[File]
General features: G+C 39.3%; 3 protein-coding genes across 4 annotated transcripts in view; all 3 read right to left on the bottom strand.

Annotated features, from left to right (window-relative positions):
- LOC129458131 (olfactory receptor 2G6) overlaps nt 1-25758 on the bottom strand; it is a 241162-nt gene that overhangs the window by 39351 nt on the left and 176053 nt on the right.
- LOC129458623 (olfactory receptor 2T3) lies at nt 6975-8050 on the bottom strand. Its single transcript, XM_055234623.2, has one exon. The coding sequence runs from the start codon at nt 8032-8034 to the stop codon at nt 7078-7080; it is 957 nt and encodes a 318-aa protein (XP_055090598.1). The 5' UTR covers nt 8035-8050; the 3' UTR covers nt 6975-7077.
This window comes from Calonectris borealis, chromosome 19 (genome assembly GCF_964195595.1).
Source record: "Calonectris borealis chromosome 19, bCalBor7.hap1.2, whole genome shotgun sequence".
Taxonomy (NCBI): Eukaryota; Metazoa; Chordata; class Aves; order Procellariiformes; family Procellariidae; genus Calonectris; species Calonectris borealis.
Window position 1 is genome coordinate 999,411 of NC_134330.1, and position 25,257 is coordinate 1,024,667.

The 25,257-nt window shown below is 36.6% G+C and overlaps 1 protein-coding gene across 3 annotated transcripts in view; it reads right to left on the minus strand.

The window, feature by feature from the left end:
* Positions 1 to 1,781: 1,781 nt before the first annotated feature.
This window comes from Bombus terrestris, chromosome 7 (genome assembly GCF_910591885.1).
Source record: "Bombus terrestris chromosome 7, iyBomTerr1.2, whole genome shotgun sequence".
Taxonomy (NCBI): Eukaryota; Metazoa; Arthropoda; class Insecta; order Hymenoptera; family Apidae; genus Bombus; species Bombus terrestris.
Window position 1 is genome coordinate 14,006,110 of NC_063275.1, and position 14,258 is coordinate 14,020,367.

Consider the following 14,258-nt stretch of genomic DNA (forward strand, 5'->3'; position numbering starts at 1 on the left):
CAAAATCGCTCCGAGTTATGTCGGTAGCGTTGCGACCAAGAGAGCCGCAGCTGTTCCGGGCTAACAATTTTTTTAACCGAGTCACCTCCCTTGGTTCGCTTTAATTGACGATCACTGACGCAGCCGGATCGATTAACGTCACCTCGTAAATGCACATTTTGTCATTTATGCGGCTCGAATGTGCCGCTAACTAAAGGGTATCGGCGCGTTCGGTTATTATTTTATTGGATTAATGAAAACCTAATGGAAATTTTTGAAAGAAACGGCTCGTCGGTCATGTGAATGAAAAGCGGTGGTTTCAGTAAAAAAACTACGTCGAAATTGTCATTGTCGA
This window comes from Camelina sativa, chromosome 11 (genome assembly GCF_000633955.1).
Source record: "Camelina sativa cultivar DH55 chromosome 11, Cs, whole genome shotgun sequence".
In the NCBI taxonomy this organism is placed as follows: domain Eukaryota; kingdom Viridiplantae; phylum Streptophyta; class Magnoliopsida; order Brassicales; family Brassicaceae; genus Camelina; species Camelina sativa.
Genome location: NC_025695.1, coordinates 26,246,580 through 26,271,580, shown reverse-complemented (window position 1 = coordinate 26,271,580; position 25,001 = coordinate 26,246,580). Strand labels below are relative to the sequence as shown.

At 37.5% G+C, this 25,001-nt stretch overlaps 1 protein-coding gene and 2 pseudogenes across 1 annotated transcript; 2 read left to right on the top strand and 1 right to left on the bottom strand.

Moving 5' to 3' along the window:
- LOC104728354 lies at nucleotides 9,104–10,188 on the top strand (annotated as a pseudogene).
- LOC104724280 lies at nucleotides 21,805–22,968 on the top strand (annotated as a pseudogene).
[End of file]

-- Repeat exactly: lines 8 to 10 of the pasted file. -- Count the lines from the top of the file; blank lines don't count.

Window position 1 is genome coordinate 999,411 of NC_134330.1, and position 25,257 is coordinate 1,024,667.

The 25,257-nt window shown below is 36.6% G+C and overlaps 1 protein-coding gene across 3 annotated transcripts in view; it reads right to left on the minus strand.

The window, feature by feature from the left end: